One day, near the end of the summer, Rabbi Plutchok walked in and saw this man sitting on the side of the room, looking sad. “Is everything ok?” he asked. “No, rabbi not really,” he replied. “The illness is progressing and I was thinking, What difference does it make if I learn? Who cares? You and the others are all accomplished Torah scholars. Your Talmudic studies make a difference. As for me, I don’t understand everything it says even in English translation. When I ask my questions to the rabbis, I understand most of what they say, but not all. I’m not on your level, rabbi. What’s the difference if I learn? Who cares?”
Rabbi Plutchok felt terrible for the man, but, incredibly, just the night before he had heard an amazing story on a Jewish radio station. He decided to share it:
A century ago lived a great symphony conductor, an Italian maestro named Arturo Toscanini (1867-1957), who led concerts all over the world. He was known as an absolute perfectionist and had few peers. Toscanini had a biographer who would interview him periodically over the years as a part of a major book he was writing. One evening, he called Toscanini and told him that he would be in town the next night, and asked if he could come to the house to interview him. Toscanini answered that he could not because he would be doing something special that would require absolute concentration; he could not be interrupted.
“Maestro,” the biographer said, “what are you doing that’s so special?”
“There is a concert being played overseas. I used to be the conductor of that symphony orchestra, but I could not be there this year. So I’m going to listen on a shortwave radio and hear how the other conductor leads the orchestra. I don’t want any interruptions whatsoever.”
“Maestro, it would be my greatest pleasure to watch how you listen to a concert played by an orchestra that you used to lead. I promise I won’t say anything. I’ll sit on the other side of the room, quietly.”
“You promise to be perfectly quiet?” Toscanini asked. “Yes.”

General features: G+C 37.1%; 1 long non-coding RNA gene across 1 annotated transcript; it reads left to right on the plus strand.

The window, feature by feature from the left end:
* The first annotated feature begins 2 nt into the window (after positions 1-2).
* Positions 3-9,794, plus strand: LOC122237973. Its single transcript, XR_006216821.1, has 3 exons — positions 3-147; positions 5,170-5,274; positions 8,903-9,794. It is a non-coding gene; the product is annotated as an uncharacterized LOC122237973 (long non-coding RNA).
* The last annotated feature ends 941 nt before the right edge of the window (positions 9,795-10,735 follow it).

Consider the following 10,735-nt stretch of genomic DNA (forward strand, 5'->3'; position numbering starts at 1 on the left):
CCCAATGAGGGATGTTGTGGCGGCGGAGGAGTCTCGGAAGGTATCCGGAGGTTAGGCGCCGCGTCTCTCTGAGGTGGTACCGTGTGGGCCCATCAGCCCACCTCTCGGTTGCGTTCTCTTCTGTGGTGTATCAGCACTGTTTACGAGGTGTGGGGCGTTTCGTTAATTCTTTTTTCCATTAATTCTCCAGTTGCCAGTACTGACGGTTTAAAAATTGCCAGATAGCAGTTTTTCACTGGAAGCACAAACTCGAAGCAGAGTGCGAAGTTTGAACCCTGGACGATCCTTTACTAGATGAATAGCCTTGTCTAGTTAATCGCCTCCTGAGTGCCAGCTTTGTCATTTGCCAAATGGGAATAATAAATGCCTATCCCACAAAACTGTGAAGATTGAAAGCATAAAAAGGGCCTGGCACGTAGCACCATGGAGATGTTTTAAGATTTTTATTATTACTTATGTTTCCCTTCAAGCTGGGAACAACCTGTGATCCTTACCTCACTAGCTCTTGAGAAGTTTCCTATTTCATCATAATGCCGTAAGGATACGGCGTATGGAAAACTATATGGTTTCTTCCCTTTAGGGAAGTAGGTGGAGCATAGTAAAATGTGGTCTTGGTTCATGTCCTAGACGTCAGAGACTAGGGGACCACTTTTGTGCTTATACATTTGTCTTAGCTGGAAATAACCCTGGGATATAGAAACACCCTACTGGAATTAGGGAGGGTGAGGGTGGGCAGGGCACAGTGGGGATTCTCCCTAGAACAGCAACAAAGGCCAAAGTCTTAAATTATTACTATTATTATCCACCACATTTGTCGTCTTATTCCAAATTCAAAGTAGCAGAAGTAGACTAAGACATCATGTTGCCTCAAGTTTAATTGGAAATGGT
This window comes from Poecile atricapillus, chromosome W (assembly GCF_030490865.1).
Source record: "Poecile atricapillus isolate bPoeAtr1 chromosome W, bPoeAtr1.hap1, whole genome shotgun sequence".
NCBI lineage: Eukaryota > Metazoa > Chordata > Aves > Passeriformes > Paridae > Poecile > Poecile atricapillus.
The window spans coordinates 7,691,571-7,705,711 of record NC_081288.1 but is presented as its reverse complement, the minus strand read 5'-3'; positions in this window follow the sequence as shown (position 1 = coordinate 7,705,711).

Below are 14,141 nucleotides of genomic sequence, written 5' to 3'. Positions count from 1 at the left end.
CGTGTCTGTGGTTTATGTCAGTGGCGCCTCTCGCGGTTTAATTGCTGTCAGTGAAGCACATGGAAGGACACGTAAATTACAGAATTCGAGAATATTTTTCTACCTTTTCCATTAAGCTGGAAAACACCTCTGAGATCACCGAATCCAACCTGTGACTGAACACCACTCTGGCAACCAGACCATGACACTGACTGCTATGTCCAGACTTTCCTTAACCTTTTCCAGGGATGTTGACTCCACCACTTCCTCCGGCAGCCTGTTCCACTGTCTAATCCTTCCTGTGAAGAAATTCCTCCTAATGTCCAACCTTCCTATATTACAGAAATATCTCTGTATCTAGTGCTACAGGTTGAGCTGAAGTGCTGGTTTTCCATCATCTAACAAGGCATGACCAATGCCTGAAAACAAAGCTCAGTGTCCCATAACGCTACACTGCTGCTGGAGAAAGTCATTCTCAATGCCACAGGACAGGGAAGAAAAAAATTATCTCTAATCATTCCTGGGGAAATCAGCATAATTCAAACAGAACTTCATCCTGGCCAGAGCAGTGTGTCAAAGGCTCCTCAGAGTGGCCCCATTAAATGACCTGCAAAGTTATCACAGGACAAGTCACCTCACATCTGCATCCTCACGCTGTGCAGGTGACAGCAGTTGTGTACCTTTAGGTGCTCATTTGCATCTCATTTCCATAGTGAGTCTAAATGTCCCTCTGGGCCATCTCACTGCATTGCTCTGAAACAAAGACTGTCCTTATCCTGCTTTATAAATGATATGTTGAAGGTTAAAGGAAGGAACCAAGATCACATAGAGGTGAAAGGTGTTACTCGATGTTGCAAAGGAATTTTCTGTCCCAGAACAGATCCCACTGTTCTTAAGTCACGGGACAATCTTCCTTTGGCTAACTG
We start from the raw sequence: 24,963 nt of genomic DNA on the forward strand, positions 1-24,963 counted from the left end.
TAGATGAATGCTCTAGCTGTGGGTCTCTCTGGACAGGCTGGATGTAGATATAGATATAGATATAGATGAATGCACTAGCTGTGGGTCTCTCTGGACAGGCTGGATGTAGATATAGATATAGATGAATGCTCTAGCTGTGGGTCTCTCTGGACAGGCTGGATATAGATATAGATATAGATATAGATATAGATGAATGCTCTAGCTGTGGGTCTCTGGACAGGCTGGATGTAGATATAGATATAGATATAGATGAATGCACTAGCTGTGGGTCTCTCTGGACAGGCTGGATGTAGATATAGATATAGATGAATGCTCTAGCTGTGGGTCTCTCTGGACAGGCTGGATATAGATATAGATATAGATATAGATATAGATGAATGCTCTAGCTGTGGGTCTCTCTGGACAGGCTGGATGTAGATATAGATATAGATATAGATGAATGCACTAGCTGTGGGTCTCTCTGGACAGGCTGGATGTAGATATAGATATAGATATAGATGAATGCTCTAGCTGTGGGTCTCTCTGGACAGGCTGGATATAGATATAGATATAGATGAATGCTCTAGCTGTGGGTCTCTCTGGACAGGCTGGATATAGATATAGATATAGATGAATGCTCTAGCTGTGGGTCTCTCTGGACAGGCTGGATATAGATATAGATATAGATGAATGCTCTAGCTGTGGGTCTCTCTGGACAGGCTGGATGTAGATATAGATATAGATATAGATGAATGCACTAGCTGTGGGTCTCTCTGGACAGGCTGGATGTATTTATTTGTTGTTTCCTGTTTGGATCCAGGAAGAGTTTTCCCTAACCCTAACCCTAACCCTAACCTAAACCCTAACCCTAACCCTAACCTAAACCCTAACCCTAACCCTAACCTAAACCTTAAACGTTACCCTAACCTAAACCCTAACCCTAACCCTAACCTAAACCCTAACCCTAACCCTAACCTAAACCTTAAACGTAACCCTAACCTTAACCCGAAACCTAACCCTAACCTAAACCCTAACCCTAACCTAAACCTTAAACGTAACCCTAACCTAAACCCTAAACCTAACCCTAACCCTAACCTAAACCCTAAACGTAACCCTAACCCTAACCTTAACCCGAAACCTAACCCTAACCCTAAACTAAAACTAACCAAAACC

“Then you can come.” The next night, the biographer came and sat quietly while Toscanini listened to the concert, which lasted almost an hour. Finally, when it ended, the biographer remarked, “Wow, wasn’t that magnificent?”
Toscanini said, “Not really.”
“There were supposed to be 120 musicians, including 15 violinists. Only 14 of them played.”
The biographer thought he was joking. How could he know from 6,000 miles away, over shortwave radio, that one of the violinists was missing? The biographer had his doubts but didn’t want to say anything and went home. The next morning, though, he had to find out for himself, so he called the concert hall overseas, asked for the music director and inquired as to how many musicians were supposed to have been playing the night before versus how many had actually shown up. The concert hall director told him that there were supposed to have 120 musicians, including 15 violinists, but only 14 had shown up!
The biographer was amazed. He returned to Toscanini and said, “Sir, I owe you an apology. I thought you were just making it up the other night. But please, tell me, how could you know that one violinist was missing?”
“There is a great difference between you and me,” Toscanini answered. “You’re a part of the audience and to the audience everything sounds wonderful. But I’m the conductor, and the conductor has to know every note of music that has to be played. When I realized that certain notes were not being played, I knew without a doubt that one of the violists was missing.”
Rabbi Plutchok now turned to the man and said, “Maybe to regular people it doesn’t make a difference if you learn, but to the Conductor of the World Symphony – Who knows every note of music that is supposed to be played, Who knows every word of Torah that is supposed to be learned, every line of tefillah that is supposed to be prayed – to Him it makes a difference!”
The man embraced Rabbi Plutchok and could not thank him enough.
That winter, Rabbi Plutchok happened to meet the son of this man and asked how his father was doing. The son told him that his father has passed away. However, he added, “Ever since my father returned from the bungalow colony, every time he opened his Gemara he would say, ‘I am performing for the Conductor of the World Symphony!’”
Though we are only one of 7.4 billion people on earth, our choices matter and we matter. Never doubt that the Master of the Universe knows where you are, where you have come from and He is ready to help you navigate to where you want to go.
The words of this author reflect his/her own opinions and do not necessarily represent the official position of the Orthodox Union.